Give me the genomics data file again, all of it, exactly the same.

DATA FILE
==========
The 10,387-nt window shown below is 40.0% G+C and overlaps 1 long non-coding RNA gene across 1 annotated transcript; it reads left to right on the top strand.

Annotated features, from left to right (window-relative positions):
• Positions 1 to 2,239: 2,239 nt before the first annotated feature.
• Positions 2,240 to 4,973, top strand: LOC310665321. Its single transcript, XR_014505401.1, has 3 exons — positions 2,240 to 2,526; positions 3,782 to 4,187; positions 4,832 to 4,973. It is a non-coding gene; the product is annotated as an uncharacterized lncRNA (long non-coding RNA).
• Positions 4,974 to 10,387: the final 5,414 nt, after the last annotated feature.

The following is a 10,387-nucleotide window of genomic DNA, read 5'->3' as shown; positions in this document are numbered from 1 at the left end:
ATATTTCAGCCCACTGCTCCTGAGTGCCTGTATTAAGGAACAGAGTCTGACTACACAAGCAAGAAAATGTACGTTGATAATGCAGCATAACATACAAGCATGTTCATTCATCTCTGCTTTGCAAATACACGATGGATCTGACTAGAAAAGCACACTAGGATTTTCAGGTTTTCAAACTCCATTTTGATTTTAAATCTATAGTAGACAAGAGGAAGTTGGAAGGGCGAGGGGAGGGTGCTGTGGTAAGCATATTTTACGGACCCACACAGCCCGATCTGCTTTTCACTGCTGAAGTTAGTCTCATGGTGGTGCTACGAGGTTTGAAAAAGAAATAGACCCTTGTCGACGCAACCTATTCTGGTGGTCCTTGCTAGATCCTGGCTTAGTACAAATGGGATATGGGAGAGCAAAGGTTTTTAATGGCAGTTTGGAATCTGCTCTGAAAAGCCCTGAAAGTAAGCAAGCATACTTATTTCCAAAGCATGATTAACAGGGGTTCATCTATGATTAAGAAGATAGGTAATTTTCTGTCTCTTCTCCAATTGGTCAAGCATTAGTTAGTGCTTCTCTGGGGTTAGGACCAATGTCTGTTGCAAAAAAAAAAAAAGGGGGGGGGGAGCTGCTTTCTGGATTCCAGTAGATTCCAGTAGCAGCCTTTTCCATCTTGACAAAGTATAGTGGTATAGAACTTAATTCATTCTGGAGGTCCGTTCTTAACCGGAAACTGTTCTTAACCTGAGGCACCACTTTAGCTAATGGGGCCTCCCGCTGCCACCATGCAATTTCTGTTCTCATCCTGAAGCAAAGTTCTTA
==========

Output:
The 10,387-nt window shown below is 40.0% G+C and overlaps 1 long non-coding RNA gene across 1 annotated transcript; it reads left to right on the top strand.

Annotated features, from left to right (window-relative positions):
• Positions 1 to 2,239: 2,239 nt before the first annotated feature.
• Positions 2,240 to 4,973, top strand: LOC310665321. Its single transcript, XR_014505401.1, has 3 exons — positions 2,240 to 2,526; positions 3,782 to 4,187; positions 4,832 to 4,973. It is a non-coding gene; the product is annotated as an uncharacterized lncRNA (long non-coding RNA).
• Positions 4,974 to 10,387: the final 5,414 nt, after the last annotated feature.

The following is a 10,387-nucleotide window of genomic DNA, read 5'->3' as shown; positions in this document are numbered from 1 at the left end:
ATATTTCAGCCCACTGCTCCTGAGTGCCTGTATTAAGGAACAGAGTCTGACTACACAAGCAAGAAAATGTACGTTGATAATGCAGCATAACATACAAGCATGTTCATTCATCTCTGCTTTGCAAATACACGATGGATCTGACTAGAAAAGCACACTAGGATTTTCAGGTTTTCAAACTCCATTTTGATTTTAAATCTATAGTAGACAAGAGGAAGTTGGAAGGGCGAGGGGAGGGTGCTGTGGTAAGCATATTTTACGGACCCACACAGCCCGATCTGCTTTTCACTGCTGAAGTTAGTCTCATGGTGGTGCTACGAGGTTTGAAAAAGAAATAGACCCTTGTCGACGCAACCTATTCTGGTGGTCCTTGCTAGATCCTGGCTTAGTACAAATGGGATATGGGAGAGCAAAGGTTTTTAATGGCAGTTTGGAATCTGCTCTGAAAAGCCCTGAAAGTAAGCAAGCATACTTATTTCCAAAGCATGATTAACAGGGGTTCATCTATGATTAAGAAGATAGGTAATTTTCTGTCTCTTCTCCAATTGGTCAAGCATTAGTTAGTGCTTCTCTGGGGTTAGGACCAATGTCTGTTGCAAAAAAAAAAAAAGGGGGGGGGGAGCTGCTTTCTGGATTCCAGTAGATTCCAGTAGCAGCCTTTTCCATCTTGACAAAGTATAGTGGTATAGAACTTAATTCATTCTGGAGGTCCGTTCTTAACCGGAAACTGTTCTTAACCTGAGGCACCACTTTAGCTAATGGGGCCTCCCGCTGCCACCATGCAATTTCTGTTCTCATCCTGAAGCAAAGTTCTTA